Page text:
The riverfront revival is now spreading to Canal St-Martin, a 3-mile waterway in the north of the city that connects to the Seine.

         

Brooklyn Bridge Park:

A Lesson on What not to Do

Many people call Brooklyn Bridge Park the Rip Rap Park.

Brooklyn Bridge Park is the borough's face to the world, offering great views of internationally renown sights like the Manhattan skyline, the Statue of Liberty and Brooklyn Bridge itself.  

Paris and Porto offer instructive examples for improving Brooklyn Bridge Park as do waterfronts in Stockholm, London, Barcelona, Cape Town, Singapore, San Francisco, Washington, Halifax, and many other cities. So do places on the Brooklyn waterfront outside the park, such as Fulton Landing and Dumbo.

The good news is that a waterfront renaissance can happen rather quickly. In just 15 years, Paris went from near-nothing to the world's best. Washington, DC has come a long way in 10 years, and Halifax turned around their harbourfront in even less time. Brooklyn can catch up.

The first step for improving Brooklyn Bridge Park is replacing the berms with usable public space that offer food and display art and other cultural exhibits, similar to Porto.  The next step is converting some of the vast expanse of riprap to playgrounds and other magnets for activity and social interaction as Paris has done. Halifax built out over the riprap, adding a significant amount of public spaces. All this  would make a huge contribution to Brooklyn's growing reputation as a great global city.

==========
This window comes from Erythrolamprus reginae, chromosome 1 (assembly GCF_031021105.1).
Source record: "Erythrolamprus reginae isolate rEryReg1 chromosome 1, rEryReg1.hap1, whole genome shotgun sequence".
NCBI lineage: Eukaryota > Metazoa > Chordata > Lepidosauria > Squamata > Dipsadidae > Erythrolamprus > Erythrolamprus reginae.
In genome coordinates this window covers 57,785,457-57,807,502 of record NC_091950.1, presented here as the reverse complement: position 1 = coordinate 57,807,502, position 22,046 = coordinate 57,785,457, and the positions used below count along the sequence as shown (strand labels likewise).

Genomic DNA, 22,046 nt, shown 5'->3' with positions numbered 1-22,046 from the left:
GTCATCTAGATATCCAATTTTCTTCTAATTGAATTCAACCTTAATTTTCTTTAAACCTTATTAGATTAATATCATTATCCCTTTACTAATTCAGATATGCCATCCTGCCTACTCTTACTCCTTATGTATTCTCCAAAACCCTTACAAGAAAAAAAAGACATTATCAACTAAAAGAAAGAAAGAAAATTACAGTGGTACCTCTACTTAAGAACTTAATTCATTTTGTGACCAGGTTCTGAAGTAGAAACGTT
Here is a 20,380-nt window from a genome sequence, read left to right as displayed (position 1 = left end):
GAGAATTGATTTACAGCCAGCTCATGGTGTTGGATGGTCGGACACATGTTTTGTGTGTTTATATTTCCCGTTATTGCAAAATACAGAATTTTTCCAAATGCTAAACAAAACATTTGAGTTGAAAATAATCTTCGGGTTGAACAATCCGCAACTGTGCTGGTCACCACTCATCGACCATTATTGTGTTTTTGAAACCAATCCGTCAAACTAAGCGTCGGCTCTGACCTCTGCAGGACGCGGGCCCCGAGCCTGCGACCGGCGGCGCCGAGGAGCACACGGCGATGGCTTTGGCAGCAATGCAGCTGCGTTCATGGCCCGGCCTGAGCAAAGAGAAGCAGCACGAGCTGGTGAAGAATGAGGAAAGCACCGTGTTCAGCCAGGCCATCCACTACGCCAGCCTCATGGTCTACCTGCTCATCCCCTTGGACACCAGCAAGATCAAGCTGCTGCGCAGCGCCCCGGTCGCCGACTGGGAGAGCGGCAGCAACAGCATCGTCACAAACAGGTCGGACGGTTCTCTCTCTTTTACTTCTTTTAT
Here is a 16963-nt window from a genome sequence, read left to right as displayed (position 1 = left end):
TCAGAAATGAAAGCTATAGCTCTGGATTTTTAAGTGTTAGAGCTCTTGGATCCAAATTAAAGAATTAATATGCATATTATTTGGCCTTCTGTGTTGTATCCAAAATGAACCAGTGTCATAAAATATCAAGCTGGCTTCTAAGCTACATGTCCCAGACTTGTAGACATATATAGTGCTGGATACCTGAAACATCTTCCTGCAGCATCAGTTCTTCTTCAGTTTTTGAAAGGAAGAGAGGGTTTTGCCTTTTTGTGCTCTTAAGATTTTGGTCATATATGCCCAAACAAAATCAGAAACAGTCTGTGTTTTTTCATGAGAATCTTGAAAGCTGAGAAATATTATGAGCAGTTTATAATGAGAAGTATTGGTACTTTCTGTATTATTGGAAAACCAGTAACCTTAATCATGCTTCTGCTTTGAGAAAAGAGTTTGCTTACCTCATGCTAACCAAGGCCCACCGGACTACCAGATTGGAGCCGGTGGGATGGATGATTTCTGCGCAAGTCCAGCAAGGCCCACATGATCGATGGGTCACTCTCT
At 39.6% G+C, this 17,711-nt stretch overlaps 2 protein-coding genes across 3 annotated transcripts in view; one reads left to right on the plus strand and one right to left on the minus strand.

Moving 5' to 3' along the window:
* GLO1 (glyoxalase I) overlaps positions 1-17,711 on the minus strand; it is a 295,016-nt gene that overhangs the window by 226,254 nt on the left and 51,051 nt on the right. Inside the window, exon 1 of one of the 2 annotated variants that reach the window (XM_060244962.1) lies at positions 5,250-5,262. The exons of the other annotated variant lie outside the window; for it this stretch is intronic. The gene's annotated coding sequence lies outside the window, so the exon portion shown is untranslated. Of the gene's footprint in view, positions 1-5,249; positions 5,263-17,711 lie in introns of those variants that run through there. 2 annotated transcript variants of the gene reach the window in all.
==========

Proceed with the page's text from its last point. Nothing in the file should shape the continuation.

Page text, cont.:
This shows how much of the upland area of Brooklyn Bridge Park is devoted to design features. Even the setbacks that create a seemingly natural shoreline could have been extended to provide more places for people.

Brooklyn Bridge Park has 6 piers. Two of them are large athletic facilities. They are much needed and well-used, but do not offer any place for visitors not participating in sports events to have a conversation or enjoy a snack.    

Brooklyn Bridge Park's Pier 6:

Gateway to Atlantic Avenue, Brooklyn's Main Street

Pier 6 in Brooklyn Bridge Park offers neither a gateway to the waterfront nor a gateway to Atlantic Avenue the "Main Street" of Brooklyn.

A Bright Spot Under Brooklyn Bridge:

                 

Jane's Carousel is a Brooklyn destination that draws people to the water.

Edited by Jay Walljasper


Social Life Project’s mission is to highlight what makes public spaces thrive, drawing from communities around the world. Social Life Project is one of two inaugural program of our new non-profit the Placemaking Fund. Our second program is PlacemakingX, a global network of leaders who together will accelerate placemaking as a way to create inclusive, healthy, and beloved communities. To make the spaces we live into places we love.

Learn more about our two programs:

PlacemakingX | About
A global network of leaders who together will accelerate placemaking as a way to create healthy, inclusive, and beloved communities. To make the spaces we live into places we love.
The Global Catastrophe will be Solved by Local Communities
Why Placemaking Can Help Facilitate the Change We Need